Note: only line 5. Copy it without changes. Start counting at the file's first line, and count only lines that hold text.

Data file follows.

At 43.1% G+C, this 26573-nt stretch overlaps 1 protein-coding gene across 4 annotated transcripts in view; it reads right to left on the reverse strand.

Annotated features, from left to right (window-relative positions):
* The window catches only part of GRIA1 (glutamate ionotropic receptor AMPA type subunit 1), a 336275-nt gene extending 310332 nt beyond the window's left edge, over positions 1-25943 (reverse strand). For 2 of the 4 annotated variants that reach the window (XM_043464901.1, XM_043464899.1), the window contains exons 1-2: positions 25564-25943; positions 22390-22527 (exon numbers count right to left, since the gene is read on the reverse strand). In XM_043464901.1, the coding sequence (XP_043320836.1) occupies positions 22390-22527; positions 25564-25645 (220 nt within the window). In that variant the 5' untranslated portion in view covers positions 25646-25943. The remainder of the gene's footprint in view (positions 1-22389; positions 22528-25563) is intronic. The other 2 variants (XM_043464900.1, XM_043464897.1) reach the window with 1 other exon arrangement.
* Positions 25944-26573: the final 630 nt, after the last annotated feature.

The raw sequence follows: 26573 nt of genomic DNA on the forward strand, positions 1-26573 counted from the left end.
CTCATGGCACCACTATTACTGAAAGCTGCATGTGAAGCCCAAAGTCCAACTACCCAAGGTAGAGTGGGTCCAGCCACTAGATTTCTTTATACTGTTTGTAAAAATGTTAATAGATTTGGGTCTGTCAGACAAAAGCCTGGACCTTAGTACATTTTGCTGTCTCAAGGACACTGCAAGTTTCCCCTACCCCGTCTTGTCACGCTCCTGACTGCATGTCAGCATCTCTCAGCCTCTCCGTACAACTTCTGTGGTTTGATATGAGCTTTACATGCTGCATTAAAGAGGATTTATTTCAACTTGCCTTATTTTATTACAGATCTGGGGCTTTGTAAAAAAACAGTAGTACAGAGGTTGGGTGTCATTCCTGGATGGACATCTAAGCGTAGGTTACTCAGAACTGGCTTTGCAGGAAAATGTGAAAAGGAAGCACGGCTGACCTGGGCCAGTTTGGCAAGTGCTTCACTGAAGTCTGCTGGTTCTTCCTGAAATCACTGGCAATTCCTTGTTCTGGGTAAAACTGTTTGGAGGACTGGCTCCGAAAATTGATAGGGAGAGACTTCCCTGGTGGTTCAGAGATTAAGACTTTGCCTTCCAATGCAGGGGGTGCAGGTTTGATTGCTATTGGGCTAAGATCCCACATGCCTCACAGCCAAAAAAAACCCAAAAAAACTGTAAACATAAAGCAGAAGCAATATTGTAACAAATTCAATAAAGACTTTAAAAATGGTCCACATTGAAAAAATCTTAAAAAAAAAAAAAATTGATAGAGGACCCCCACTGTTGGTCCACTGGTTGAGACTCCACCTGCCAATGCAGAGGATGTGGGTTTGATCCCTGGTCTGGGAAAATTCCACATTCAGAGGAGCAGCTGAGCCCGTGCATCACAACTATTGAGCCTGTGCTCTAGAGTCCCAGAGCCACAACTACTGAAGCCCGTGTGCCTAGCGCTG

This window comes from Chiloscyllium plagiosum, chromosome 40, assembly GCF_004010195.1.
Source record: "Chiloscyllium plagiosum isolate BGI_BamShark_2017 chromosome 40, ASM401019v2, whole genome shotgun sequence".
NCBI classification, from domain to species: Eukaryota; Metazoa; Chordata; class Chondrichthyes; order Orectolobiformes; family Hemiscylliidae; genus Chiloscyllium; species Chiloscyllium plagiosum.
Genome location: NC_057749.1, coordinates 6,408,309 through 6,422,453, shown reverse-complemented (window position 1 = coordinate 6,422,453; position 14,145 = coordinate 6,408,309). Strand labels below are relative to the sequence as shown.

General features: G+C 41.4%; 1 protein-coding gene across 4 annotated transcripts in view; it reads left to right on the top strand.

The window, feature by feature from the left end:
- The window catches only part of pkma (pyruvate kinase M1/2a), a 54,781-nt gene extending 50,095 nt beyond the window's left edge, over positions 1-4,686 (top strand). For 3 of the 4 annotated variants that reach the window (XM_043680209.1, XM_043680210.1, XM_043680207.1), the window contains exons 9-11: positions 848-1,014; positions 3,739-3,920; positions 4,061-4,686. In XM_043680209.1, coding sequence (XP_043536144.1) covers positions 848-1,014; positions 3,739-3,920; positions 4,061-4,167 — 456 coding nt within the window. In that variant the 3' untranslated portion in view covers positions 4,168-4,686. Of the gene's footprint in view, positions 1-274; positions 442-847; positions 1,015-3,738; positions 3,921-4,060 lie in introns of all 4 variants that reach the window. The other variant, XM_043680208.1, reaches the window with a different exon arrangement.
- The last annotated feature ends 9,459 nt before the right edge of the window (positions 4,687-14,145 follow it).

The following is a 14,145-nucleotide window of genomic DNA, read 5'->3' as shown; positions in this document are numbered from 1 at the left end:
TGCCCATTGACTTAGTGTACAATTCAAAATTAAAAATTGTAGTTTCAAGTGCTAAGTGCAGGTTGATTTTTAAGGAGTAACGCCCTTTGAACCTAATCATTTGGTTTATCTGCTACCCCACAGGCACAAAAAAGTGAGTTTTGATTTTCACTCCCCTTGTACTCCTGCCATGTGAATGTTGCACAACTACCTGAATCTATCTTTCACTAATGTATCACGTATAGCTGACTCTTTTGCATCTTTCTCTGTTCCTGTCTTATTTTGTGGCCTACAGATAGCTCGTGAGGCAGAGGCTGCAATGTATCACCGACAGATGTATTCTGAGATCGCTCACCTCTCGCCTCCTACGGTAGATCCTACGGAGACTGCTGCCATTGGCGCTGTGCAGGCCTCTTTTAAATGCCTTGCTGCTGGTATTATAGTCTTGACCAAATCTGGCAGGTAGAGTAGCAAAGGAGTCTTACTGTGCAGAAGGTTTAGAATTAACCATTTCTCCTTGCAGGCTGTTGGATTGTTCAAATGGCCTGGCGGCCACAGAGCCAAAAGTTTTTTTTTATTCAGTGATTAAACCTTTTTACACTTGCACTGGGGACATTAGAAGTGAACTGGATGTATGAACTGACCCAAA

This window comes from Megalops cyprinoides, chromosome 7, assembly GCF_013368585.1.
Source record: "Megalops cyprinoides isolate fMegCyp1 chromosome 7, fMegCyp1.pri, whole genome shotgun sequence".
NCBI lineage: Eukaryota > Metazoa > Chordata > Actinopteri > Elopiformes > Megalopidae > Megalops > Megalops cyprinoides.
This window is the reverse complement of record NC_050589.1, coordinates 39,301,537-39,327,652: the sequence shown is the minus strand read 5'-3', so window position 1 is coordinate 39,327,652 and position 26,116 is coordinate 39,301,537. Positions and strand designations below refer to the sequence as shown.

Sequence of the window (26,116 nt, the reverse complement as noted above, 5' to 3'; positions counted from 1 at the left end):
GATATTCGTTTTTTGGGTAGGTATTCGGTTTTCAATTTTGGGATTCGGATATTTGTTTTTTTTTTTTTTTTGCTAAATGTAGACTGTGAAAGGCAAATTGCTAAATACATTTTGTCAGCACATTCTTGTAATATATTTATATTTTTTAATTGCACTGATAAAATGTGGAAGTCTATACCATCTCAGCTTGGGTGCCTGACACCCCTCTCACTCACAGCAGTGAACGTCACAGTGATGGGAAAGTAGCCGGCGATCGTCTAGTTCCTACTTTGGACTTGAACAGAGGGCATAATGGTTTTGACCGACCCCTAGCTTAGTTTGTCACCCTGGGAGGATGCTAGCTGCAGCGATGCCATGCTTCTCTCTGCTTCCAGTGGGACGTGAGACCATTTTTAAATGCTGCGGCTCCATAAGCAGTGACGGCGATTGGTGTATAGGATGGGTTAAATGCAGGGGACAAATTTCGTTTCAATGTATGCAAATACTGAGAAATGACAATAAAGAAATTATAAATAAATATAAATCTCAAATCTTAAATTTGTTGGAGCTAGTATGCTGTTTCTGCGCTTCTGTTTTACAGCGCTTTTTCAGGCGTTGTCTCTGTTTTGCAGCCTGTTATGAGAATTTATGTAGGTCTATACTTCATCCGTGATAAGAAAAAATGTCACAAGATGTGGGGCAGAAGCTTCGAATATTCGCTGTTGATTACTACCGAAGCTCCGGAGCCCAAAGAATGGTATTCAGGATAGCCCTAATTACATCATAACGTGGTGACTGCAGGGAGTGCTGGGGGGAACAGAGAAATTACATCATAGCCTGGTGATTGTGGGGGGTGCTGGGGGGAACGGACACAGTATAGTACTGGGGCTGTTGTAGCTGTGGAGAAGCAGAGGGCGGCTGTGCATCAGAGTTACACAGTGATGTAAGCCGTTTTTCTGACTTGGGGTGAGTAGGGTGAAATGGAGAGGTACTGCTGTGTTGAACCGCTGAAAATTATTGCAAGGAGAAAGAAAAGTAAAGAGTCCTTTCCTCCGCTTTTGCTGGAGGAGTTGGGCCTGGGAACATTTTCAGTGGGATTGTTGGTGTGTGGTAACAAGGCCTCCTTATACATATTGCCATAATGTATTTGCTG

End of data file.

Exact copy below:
The raw sequence follows: 26573 nt of genomic DNA on the forward strand, positions 1-26573 counted from the left end.